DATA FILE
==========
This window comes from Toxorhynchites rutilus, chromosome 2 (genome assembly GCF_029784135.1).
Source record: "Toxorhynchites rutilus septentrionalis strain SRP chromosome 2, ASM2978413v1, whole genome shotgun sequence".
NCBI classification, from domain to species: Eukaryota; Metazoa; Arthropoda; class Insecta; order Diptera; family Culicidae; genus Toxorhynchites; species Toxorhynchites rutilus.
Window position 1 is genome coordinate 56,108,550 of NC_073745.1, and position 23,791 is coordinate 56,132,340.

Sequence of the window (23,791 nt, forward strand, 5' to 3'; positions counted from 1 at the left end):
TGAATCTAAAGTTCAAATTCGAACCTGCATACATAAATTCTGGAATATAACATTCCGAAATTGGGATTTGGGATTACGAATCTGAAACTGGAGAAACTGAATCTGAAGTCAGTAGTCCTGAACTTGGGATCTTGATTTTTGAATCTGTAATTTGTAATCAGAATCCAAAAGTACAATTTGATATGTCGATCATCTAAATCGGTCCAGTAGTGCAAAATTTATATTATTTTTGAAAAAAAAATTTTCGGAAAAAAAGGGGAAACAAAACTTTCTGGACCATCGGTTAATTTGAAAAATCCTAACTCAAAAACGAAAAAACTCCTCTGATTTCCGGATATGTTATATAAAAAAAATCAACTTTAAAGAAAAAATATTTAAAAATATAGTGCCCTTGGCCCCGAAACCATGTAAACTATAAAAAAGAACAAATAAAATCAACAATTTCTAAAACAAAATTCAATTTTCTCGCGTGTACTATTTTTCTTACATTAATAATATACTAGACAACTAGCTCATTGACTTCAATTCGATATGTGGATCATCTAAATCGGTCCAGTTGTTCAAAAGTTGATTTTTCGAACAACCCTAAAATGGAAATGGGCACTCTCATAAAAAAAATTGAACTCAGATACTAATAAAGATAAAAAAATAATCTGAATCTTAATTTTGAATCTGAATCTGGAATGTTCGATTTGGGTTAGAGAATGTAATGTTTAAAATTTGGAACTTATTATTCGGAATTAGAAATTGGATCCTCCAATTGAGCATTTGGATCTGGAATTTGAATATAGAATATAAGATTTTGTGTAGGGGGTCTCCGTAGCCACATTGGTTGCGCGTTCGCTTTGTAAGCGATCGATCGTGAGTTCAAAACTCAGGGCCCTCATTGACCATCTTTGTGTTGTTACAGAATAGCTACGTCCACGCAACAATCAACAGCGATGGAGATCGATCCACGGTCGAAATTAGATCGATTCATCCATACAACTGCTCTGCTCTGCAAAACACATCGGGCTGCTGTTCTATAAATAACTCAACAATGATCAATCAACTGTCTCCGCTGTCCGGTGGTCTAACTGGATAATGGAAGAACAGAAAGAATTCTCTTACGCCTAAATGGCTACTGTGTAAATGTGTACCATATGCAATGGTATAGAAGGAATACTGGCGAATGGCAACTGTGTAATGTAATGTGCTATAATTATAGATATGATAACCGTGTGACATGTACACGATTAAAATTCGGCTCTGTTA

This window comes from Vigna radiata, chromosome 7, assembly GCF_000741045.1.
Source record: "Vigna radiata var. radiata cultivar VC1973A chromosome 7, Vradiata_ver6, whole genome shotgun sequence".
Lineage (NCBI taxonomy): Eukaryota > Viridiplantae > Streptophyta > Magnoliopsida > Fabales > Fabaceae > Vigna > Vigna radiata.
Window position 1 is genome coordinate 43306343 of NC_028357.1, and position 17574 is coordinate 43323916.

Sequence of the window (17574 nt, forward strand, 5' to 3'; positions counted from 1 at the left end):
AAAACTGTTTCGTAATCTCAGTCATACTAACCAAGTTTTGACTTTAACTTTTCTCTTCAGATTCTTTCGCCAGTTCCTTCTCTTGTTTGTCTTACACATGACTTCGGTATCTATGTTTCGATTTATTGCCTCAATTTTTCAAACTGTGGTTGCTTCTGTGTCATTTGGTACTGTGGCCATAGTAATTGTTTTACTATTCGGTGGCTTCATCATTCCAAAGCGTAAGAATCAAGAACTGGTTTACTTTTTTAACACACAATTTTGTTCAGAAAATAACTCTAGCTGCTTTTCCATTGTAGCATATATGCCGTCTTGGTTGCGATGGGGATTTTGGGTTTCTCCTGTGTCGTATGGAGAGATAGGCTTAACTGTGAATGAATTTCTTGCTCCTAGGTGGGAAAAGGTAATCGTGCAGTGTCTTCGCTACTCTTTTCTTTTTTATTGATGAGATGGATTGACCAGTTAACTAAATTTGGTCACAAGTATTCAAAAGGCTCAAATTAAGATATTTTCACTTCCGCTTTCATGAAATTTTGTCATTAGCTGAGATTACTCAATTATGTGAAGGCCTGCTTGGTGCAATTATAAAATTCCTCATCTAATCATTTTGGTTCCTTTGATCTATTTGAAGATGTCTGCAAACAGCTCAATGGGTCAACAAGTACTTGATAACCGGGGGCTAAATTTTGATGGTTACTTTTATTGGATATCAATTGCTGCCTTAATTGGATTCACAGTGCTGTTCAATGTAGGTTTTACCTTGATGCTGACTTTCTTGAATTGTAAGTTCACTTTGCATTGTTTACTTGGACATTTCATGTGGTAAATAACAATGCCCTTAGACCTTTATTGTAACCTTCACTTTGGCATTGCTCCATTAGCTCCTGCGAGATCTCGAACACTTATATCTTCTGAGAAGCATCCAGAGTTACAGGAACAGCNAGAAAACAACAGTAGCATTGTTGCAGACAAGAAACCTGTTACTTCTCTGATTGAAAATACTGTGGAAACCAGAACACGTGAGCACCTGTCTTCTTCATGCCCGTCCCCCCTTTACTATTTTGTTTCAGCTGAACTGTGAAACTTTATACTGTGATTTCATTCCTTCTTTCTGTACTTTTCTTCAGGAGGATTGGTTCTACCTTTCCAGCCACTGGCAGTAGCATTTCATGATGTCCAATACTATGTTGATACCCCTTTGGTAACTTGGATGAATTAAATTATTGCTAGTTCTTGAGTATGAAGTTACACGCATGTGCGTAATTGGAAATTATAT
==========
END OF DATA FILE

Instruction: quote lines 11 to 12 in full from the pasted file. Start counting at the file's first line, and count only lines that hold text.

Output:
Sequence of the window (17574 nt, forward strand, 5' to 3'; positions counted from 1 at the left end):
AAAACTGTTTCGTAATCTCAGTCATACTAACCAAGTTTTGACTTTAACTTTTCTCTTCAGATTCTTTCGCCAGTTCCTTCTCTTGTTTGTCTTACACATGACTTCGGTATCTATGTTTCGATTTATTGCCTCAATTTTTCAAACTGTGGTTGCTTCTGTGTCATTTGGTACTGTGGCCATAGTAATTGTTTTACTATTCGGTGGCTTCATCATTCCAAAGCGTAAGAATCAAGAACTGGTTTACTTTTTTAACACACAATTTTGTTCAGAAAATAACTCTAGCTGCTTTTCCATTGTAGCATATATGCCGTCTTGGTTGCGATGGGGATTTTGGGTTTCTCCTGTGTCGTATGGAGAGATAGGCTTAACTGTGAATGAATTTCTTGCTCCTAGGTGGGAAAAGGTAATCGTGCAGTGTCTTCGCTACTCTTTTCTTTTTTATTGATGAGATGGATTGACCAGTTAACTAAATTTGGTCACAAGTATTCAAAAGGCTCAAATTAAGATATTTTCACTTCCGCTTTCATGAAATTTTGTCATTAGCTGAGATTACTCAATTATGTGAAGGCCTGCTTGGTGCAATTATAAAATTCCTCATCTAATCATTTTGGTTCCTTTGATCTATTTGAAGATGTCTGCAAACAGCTCAATGGGTCAACAAGTACTTGATAACCGGGGGCTAAATTTTGATGGTTACTTTTATTGGATATCAATTGCTGCCTTAATTGGATTCACAGTGCTGTTCAATGTAGGTTTTACCTTGATGCTGACTTTCTTGAATTGTAAGTTCACTTTGCATTGTTTACTTGGACATTTCATGTGGTAAATAACAATGCCCTTAGACCTTTATTGTAACCTTCACTTTGGCATTGCTCCATTAGCTCCTGCGAGATCTCGAACACTTATATCTTCTGAGAAGCATCCAGAGTTACAGGAACAGCNAGAAAACAACAGTAGCATTGTTGCAGACAAGAAACCTGTTACTTCTCTGATTGAAAATACTGTGGAAACCAGAACACGTGAGCACCTGTCTTCTTCATGCCCGTCCCCCCTTTACTATTTTGTTTCAGCTGAACTGTGAAACTTTATACTGTGATTTCATTCCTTCTTTCTGTACTTTTCTTCAGGAGGATTGGTTCTACCTTTCCAGCCACTGGCAGTAGCATTTCATGATGTCCAATACTATGTTGATACCCCTTTGGTAACTTGGATGAATTAAATTATTGCTAGTTCTTGAGTATGAAGTTACACGCATGTGCGTAATTGGAAATTATAT